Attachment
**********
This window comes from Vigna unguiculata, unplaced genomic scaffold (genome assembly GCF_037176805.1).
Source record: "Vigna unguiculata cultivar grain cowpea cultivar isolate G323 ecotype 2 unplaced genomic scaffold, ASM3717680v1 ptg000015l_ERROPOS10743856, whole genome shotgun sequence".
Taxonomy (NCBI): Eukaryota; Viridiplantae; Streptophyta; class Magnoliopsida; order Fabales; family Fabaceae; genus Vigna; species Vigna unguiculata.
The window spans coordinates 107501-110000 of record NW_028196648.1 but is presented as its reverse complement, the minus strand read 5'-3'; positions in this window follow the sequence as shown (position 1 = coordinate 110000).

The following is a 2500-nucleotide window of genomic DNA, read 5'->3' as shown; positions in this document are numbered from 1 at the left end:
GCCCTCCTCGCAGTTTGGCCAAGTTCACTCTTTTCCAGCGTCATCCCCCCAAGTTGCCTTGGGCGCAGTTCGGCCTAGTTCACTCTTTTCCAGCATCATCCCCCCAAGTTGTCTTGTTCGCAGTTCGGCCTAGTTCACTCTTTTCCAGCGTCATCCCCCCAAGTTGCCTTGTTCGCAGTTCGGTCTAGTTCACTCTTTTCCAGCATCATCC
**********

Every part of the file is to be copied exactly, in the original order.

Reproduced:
This window comes from Vigna unguiculata, unplaced genomic scaffold (genome assembly GCF_037176805.1).
Source record: "Vigna unguiculata cultivar grain cowpea cultivar isolate G323 ecotype 2 unplaced genomic scaffold, ASM3717680v1 ptg000015l_ERROPOS10743856, whole genome shotgun sequence".
Taxonomy (NCBI): Eukaryota; Viridiplantae; Streptophyta; class Magnoliopsida; order Fabales; family Fabaceae; genus Vigna; species Vigna unguiculata.
The window spans coordinates 107501-110000 of record NW_028196648.1 but is presented as its reverse complement, the minus strand read 5'-3'; positions in this window follow the sequence as shown (position 1 = coordinate 110000).

The following is a 2500-nucleotide window of genomic DNA, read 5'->3' as shown; positions in this document are numbered from 1 at the left end:
GCCCTCCTCGCAGTTTGGCCAAGTTCACTCTTTTCCAGCGTCATCCCCCCAAGTTGCCTTGGGCGCAGTTCGGCCTAGTTCACTCTTTTCCAGCATCATCCCCCCAAGTTGTCTTGTTCGCAGTTCGGCCTAGTTCACTCTTTTCCAGCGTCATCCCCCCAAGTTGCCTTGTTCGCAGTTCGGTCTAGTTCACTCTTTTCCAGCATCATCC